"That's ok mom, he sees me. He sees me with his hands, and people who can't hear very good hear with their eyes. Right mom?"

"Yes, honey. We can all see."

Landon glances to Gavin and grabs his hand as he's sleeping in his car seat.

I picked my heart up off the floor, and we continued on with our drive.

I love these moments.

Empty bucket equals happy monkey!

Two posts in one day... I should keep going and FINALLY get the golf pics up from the tourney -- I have been seriously slacking.

Part of Gavin's therapy is to take items one at a time, out of a bucket. We need to work on him putting them back in, but as you can see.... once it's empty - it gets tossed. I love his smile when he knows his bucket is empty. The innocence is so cute.

He's into tossing things left and right. I need to videotape me opening the car door, he tosses his toys, and when I open the door, they come charging at me and I look like a complete fool in front of everyone trying to catch these darn toys. I look like a drunk juggler. Of course this happens when I'm picking Landon up from Kindergarten, and there's a line of parents, already irritated there's nowhere to park, and then there's the drunk juggler taking her sweet ol' time. The trick is to make sure to grab them before they hit the curb and end up in the gutter. We come home with at least one gutter toy a day that gets tossed into the bathtub. Oh the joys!
video

*Disclaimer*
Apparently talking in high decibels when I get excited counting bucket items is something that is just too tempting too resist.

Firefighter's Fun Muster and Chili Cook Off













We didn't win the chili cook-off, but we had a lot of fun! Our usual Gavin's Groupies of family and friends showed up with their orange shirts to support us. We were able to get some people interested in Vision Walk, pass out information and answer a lot of questions!

We were invited to participate in another chili cook-off in October. I have already perfected our chili recipe, and am out to win. hahaha ;)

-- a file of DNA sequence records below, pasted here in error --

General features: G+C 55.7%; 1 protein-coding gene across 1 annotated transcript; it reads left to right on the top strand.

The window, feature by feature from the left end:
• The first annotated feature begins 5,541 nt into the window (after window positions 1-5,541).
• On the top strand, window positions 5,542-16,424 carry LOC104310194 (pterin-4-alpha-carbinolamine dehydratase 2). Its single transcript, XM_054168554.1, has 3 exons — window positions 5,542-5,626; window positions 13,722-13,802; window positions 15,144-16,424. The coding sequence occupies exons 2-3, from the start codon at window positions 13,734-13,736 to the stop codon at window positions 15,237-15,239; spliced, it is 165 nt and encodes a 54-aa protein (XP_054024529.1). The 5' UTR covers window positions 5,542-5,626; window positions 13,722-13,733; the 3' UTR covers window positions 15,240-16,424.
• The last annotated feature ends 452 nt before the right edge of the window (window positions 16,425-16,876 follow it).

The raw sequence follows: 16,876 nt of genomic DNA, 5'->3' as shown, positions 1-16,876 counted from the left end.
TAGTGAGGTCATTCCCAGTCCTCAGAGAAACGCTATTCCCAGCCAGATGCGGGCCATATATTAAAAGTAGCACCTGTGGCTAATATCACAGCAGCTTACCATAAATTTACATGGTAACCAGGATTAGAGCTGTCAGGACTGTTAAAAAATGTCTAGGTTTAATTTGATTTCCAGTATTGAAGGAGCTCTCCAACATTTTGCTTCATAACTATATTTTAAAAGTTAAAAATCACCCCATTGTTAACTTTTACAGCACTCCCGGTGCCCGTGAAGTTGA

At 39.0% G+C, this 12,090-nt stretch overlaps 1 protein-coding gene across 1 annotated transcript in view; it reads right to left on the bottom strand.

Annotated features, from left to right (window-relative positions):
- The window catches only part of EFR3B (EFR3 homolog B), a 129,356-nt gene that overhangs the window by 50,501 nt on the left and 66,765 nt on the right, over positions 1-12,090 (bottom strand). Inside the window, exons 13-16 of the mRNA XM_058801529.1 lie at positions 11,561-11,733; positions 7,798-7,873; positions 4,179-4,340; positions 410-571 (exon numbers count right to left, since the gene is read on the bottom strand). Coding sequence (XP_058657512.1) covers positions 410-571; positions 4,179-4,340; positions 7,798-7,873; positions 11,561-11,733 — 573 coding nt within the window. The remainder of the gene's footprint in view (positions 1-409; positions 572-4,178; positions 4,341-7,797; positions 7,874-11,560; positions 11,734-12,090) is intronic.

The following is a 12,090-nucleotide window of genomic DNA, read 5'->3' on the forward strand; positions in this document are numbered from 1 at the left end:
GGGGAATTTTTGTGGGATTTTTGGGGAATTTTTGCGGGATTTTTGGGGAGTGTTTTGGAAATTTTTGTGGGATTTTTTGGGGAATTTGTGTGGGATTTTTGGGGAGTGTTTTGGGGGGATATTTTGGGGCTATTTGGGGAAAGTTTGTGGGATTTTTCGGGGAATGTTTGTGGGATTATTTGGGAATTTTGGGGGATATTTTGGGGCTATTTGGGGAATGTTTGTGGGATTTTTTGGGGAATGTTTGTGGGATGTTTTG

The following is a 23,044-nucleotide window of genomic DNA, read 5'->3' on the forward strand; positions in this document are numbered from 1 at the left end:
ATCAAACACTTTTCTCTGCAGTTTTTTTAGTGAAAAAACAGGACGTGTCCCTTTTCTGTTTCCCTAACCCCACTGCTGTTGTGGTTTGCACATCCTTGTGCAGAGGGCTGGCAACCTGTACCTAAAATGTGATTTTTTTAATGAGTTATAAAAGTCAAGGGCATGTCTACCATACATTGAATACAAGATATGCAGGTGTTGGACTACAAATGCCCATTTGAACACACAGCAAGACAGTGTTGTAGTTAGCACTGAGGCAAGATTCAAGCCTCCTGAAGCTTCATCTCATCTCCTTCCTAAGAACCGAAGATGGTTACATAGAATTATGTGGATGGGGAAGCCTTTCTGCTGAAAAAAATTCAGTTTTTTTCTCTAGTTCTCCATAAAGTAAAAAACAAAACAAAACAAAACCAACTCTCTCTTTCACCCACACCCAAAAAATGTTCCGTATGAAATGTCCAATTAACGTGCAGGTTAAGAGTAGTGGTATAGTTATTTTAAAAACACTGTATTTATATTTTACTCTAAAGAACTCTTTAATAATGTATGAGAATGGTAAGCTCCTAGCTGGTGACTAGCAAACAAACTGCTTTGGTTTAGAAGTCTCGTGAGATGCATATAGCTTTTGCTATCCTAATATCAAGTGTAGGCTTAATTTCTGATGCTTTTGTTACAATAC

Wednesday, September 23, 2009

Dr. Bill and eye pressing series

As many of you, who are faithful readers (are there really any out there?) know, my huge obstacle right now is the eye pressing (eye pushing, eye rubbing, etc.). Gavin, on some days digs so hard in his eyes, he leaves marks, his eye socket gets bruised, and his eye balls actually get and look very irritated and red, and they start tearing. Beyond that, his eyes appear very sunken, and his face does look distorted. I have been noticing more and more looking back at pictures from just a few months ago, how the shape of his face does appear to look different. I thought it was just me, and he is getting older, so obviously I know facial characteristics begin to grow and appear different and change. Tonight, however, I learned some new facts about eye pressing from Dr. Bill Takeshita. (The story about Dr. Bill is fascinating, he is the Chief of Optometric Services at the Center for the Partially Sighted. He was fully sighted eye care professional, who is now visually impaired).

We had a small conference, and had some parents who had children who are visually impaired (most of them were parents of LCA children), actually I believe all were. Anyway, Dr. Bill discussed some facts about eye pressing. I learned a lot, and thought it was imperative to share and be able for me to look back at this post, and remind myself of a few things.

I realized I need to restructure some things in my life that I have taken on. His eye pressing, has gotten that bad. I am in tears daily. Many times a day. We do our play, and our interaction, and after a minute he's done.

My job every minute, every hour, of every day is keeping hands occupied.